These thoughts coalesced recently as I was listening to Frank Ettawageshik, Chairman of the Little Traverse Bay Bands of Odawa Indians. Chairman Ettawageshik described an interconnected world of tribal governance. That world bowed, as necessary, to the formally constituted world of state sovereigns. But it also assumed that such sovereigns are passing affairs, leaving only the land and those peoples with a connection to it. Consequently, tribal governance institutions ought to be free, amongst themselves, to negotiate and bind themselves, to the extent possible given the realities of the world, by treaties formalizing the nature of their relations and obligations.
And so they have. Sometimes, such agreements have a substantial effect on the actions and sensibilities of duly constituted states in their inter governmental relations. The genesis and odyssey of the Tribal and First Nations Great Lakes Water Accord provides a useful example. It served both as a means through which Great Lakes Tribes on both sides of the U.S. Canada border bound themselves to certain actions in relation to the maintenance of water quality in the Great Lakes. On the other hand, the enactment of this "treaty" drove the state entities negotiating formal state to state arrangements with respect to the same issue to invite the participation of the Great Lakes Tribes into their discussion. See Council of Great Lakes Governors, Water Management Working Group, Meeting with Tribal and First Nations Representatives, Meeting Summary, Feb. 1, 2005. Though these agreements are not "treaties" in the narrow sense understood in international law, they nonetheless function to a large extent like treaties. In a world of shared and contingent sovereignty, of shifting public and private functions between states and non state entities (see Vienna Convention on the Law of Treaties), these agreements are likely to play a larger role in governance. In one sense these agreements may, as a formal matter, be treated as contracts of sorts. In another sense, they are contracts with significant social and political characteristics, and on that basis , not properly understood as contracts. Neither contract nor treaty, in the formal sense, these arrangements point to a new reality in legal regulation. Lawyers and academics, usually the last to know and even later to acknowledge, the rise of new realities, are likely to resist for a while. But in a very real sense, these are the arrangements by which large constituencies of partially self governing communities will arrange relations among themselves and others in the coming century.
Indian tribes, of course, are not the only non state organizations looking to the utilization of public purpose or social aspect arrangements that are formally contractual in character yet might be better understood as treaty or legislative arrangements. Multinational corporations, for example, through large scale supplier chain agreements, have managed to create systems of legislation that cross borders. See Larry Catá Backer, Economic Globalization and the Rise of Efficient Systems of Global Private Lawmaking, Wal-Mart as Global Legislator, 39(4) University of Connecticut Law Review 1739 (2007). Non governmental organizations have also sought to create relationships tinged with substantial public or governance elements in their arrangements for product or process certification (Fair Trade certification, forest product certification, etc.) suggest a pattern of consensual legislation that is closely bound up with small communities of stakeholders, arrangements relationships among themselves with only an indirect relationship to the state.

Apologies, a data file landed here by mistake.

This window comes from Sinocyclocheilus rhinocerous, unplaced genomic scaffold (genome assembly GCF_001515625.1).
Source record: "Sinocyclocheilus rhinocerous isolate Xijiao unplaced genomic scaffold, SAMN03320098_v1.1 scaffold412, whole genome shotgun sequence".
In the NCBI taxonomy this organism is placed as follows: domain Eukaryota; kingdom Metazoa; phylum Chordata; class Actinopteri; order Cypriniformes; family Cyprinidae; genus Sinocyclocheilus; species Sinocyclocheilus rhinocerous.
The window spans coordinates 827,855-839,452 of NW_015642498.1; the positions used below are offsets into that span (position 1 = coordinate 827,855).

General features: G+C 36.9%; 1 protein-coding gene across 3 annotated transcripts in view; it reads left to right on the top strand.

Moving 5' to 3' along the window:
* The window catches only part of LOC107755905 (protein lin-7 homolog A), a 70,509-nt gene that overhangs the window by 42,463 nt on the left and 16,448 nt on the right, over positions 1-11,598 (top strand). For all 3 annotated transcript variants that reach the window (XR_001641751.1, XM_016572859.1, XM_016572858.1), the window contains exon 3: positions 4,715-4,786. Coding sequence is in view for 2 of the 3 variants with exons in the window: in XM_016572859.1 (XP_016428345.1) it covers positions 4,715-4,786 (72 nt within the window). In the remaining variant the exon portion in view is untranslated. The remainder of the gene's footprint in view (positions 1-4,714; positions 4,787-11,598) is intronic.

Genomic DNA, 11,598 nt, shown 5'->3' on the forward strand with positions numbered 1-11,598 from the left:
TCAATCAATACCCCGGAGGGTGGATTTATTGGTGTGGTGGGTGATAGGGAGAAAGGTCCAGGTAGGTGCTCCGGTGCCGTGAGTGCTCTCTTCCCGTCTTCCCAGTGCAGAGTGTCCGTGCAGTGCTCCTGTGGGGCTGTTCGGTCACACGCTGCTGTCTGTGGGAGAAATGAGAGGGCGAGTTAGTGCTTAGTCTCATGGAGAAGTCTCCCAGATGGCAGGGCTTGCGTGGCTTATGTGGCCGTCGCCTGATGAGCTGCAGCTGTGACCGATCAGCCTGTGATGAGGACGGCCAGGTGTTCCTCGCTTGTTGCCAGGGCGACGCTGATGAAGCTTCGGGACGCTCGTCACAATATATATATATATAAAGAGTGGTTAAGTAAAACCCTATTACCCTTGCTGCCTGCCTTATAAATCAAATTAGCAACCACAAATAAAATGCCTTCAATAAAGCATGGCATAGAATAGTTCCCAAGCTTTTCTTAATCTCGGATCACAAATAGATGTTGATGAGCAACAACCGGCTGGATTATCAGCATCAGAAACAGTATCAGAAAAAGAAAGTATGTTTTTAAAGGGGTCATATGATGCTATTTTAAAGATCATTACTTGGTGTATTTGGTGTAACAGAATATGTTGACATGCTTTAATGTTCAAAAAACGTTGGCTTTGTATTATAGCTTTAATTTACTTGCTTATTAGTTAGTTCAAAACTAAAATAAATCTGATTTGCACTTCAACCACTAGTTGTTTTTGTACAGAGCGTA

An increasingly hollow reliance on the limits and "rules" of traditional international law will tend to confine academic discussion to formal treaty structures within communities of political states. And that sort of bounding is meant to create subtle incentives to protect the borders of public law and public power from competitive elements. The difficulty, of course, is that those borders have been both breached and deemed irrelevant by important non state actors. See Larry Catá Backer, Economic Globalization Ascendant: Four Perspectives on the Emerging Ideology of the State in the New Global Order, 17(1) BERKELEY LA RAZA LAW JOURNAL 141 (2006). Published as Globalização Econômica e Crise do Estado: um estudo em quatro perspectives, Sequencia No. 51: 255-276 (December 2005). While it may be true enough that each of these communities will be engaging in the task of creating contract rather than "law" the effect, at least within these communities, will be functionally equivalent to hard international law. Perhaps even harder, since contract can be enforced more efficiently than treaties. Indeed, these borders are already being tested by public bodies. The United Nation's well known efforts to construct a regulatory scheme for multinational corporations that was based on, and leveraged, the public law effect or private contract relations among multinationals and their stakeholders suggests the future. See Larry Catá Backer, Multinational Corporations, Transnational Law: The United Nation’s Norms on the Responsibilities of Transnational Corporations as a Harbinger of Corporate Social Responsibility as International Law, 37 COLUMBIA HUMAN RIGHTS LAW REVIEW 287 (2006). The soft law of private contract, suffused with regulatory elements and public purpose, will yet serve as another basis for the construction of networks of transnational governance in this century.